Conservatively, yet elegantly dressed, not a hair out of place in her slightly-big-Texas hairstyle, wearing too much make up for her naturally beautiful face. That is how I remember modern-day southern belle, Jayne Christianson, when I met her over 3 decades ago sipping sweet tea deep in the heart of East Texas. Me, being a newbie Chicago transplant to that uniquely conservative part of the country, she became a fast friend and mentor for someone who “ain’t from around here”.
We drifted apart after I defected across the “pine curtain” to the capital city of Austin. Just a 4+ hour drive away, but it might as well be on the other side of the world, psychographically speaking. Then social media came along and we reconnected. She is still that beautiful soul I remember: Involved in making her community a better place, deeply devout in her Christianity, and welcoming to new arrivals in town. She and her husband still live on the ranch where they raised a family on the outskirts of an East Texas town. An avid deer hunter, she is as comfortable holding a rifle as she is the Bible.
She didn’t have to tell me, I knew — without a doubt — she voted for Trump. No, she doesn’t troll social media. She doesn’t argue her beliefs citing alt-right conspiracy theory websites. However, she fit the profile I had in my mind of a white woman voter in small-town East Texas. In our private conversations, my beliefs were confirmed. However, much of what I learned was a surprise. I asked her if I could quote her for an article I wanted to write. She laughed and said in her Texas drawl, “Darlin’ you can quote me all you like, but please change my name and where I live. I don’t want some crazy coming to find me.” Fair enough, Jayne.
“My mama and daddy were hardcore Texas Democrats when I was growing up here. We were proud to have a Texan in the White House,” she told me — referring to LBJ, “But somewhere along the way, my folks actually realized that they were Republicans.”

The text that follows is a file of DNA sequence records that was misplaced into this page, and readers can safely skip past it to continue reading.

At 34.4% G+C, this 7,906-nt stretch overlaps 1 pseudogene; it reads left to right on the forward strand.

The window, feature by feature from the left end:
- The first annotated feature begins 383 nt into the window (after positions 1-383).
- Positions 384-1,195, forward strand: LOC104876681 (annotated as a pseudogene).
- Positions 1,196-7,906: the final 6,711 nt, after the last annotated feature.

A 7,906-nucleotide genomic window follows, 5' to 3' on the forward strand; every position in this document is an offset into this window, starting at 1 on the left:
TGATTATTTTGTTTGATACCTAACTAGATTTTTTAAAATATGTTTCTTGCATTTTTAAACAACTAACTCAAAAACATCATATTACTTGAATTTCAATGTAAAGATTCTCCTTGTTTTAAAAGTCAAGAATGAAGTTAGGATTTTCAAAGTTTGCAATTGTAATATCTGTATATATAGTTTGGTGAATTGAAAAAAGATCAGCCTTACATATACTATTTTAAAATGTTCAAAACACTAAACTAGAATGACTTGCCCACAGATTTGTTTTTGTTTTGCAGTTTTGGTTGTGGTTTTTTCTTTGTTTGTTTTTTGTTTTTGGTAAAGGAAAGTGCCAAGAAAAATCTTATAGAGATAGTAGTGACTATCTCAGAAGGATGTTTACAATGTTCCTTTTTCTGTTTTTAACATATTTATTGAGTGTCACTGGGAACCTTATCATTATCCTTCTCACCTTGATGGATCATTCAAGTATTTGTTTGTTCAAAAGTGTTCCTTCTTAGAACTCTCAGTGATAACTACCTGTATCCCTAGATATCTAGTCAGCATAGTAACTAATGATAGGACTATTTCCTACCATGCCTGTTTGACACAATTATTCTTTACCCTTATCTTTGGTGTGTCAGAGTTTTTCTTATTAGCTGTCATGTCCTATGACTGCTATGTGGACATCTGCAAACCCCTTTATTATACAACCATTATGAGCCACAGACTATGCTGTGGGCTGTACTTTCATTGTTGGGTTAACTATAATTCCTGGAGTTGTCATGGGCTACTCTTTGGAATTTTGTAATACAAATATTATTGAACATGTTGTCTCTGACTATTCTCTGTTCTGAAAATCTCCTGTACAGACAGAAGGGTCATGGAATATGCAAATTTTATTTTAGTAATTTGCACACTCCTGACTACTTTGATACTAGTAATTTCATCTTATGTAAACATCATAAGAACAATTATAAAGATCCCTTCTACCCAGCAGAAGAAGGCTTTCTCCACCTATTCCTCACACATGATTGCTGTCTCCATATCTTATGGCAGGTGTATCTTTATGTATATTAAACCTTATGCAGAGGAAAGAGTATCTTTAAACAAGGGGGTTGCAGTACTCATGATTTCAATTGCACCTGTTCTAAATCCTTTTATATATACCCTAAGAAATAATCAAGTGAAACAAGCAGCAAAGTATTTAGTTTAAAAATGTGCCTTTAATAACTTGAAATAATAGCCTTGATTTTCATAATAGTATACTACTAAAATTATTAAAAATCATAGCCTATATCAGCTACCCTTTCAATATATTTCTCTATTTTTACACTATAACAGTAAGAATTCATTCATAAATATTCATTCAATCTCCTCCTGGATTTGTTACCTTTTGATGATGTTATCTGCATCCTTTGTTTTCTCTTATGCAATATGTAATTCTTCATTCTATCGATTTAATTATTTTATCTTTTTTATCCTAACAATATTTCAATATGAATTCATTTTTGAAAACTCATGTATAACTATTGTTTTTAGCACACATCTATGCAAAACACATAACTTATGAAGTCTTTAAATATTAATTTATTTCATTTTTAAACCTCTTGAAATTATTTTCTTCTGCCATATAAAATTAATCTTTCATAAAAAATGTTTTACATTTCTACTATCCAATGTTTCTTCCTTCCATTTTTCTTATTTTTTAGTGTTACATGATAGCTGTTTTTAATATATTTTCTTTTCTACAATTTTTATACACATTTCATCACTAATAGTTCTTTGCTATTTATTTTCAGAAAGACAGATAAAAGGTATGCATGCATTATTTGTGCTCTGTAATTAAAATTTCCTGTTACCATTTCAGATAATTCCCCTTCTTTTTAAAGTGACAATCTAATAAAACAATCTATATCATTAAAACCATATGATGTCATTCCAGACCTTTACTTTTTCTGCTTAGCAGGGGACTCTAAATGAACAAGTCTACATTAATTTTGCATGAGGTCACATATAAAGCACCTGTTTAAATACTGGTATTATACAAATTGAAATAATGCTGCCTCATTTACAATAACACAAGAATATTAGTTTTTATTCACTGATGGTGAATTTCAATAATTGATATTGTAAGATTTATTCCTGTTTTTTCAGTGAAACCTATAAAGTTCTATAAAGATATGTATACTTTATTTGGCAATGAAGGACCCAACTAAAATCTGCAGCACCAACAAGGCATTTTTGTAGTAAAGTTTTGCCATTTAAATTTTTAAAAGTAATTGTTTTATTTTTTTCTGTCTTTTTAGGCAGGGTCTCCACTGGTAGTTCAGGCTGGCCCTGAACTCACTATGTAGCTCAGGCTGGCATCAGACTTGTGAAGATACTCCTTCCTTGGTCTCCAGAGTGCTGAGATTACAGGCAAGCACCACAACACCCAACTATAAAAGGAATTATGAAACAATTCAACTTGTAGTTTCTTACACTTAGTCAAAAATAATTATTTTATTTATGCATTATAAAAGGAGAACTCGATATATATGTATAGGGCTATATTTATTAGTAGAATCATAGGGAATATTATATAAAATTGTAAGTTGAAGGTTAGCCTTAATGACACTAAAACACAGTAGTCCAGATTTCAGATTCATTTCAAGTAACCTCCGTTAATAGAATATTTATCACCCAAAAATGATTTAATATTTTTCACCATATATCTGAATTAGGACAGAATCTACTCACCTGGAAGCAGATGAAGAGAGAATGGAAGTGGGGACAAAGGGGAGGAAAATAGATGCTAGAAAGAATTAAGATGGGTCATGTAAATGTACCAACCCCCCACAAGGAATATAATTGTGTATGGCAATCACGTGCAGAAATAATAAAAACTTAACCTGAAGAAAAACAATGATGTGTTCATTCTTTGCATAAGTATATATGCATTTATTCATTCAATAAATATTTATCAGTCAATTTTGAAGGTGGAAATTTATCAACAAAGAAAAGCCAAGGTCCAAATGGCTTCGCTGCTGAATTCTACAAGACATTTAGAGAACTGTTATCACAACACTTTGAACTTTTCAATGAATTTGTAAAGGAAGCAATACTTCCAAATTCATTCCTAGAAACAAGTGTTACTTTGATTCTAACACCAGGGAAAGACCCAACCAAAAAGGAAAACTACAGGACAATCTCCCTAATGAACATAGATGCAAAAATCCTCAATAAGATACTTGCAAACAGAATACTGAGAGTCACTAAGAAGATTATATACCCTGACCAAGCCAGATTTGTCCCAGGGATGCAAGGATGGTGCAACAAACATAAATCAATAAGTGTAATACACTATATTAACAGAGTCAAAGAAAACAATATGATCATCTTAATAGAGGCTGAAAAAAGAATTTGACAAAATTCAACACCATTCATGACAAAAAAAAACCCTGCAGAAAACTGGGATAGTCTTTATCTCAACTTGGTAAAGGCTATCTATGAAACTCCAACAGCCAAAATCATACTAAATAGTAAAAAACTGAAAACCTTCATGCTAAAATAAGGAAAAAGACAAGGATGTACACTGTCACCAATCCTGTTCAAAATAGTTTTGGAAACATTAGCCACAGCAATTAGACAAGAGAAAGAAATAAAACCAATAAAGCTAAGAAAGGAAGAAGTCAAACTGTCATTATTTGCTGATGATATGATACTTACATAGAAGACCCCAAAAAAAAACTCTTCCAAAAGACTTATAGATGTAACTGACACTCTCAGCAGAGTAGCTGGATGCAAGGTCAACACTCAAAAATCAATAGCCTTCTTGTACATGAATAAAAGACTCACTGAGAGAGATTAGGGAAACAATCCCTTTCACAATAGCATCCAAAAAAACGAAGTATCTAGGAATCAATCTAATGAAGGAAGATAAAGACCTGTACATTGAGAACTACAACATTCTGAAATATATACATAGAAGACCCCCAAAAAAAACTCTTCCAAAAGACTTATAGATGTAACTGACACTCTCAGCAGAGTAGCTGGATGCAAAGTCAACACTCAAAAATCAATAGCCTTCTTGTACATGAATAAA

In doing some research, I came to find the southern democrats were actually the ultra-conservative party from post-civil war up to the 1960s — 70s. Which is confusing when you see the name.
“We all voted for Jimmy Carter,” Jayne continued, “It was my first time to vote since I had just turned 18. He was a southerner and a good Christian. But then we realized his politics really didn’t align with our values, I guess you could say. I voted republican in every election since Reagan.”
I had to know. Did she think candidate Donald J. Trump would make a good president when she was considering her 2016 vote? Did she like him?
She paused. She sighed. She laughed. “You know he’s got more bluster than a Texas twister.” But I pressed on, wanting to know if she liked him.
“My parents taught me long ago that voting is not just a right. It is a civic duty. There was absolutely no way on God’s green earth I was going to vote for the democrat, Clinton.” Jayne said her name with the slightest hint of venom in her voice. “Not that I wouldn’t vote for a woman. I think it would be great to have a woman president. But not that one.”
“Did I like him? Honestly? No, not really. I could see he didn’t really live his life by the teachings of Jesus Christ our savior. Actions speak louder than words. Pence would have been a better presidential choice for that. However, he did promise to bring conservative values back to our country. That was important to me. I want to return to the days when men held the door for women and children said, ‘yes sir, yes ma’am’. His talk about bringing back jobs and respecting our country resonated with me. Partnering with Pence as VP I knew we could put the conservative judges on the Supreme Court to change abortion laws. And that was my most important objective.”
I asked her about the now-famous Hollywood Access tapes.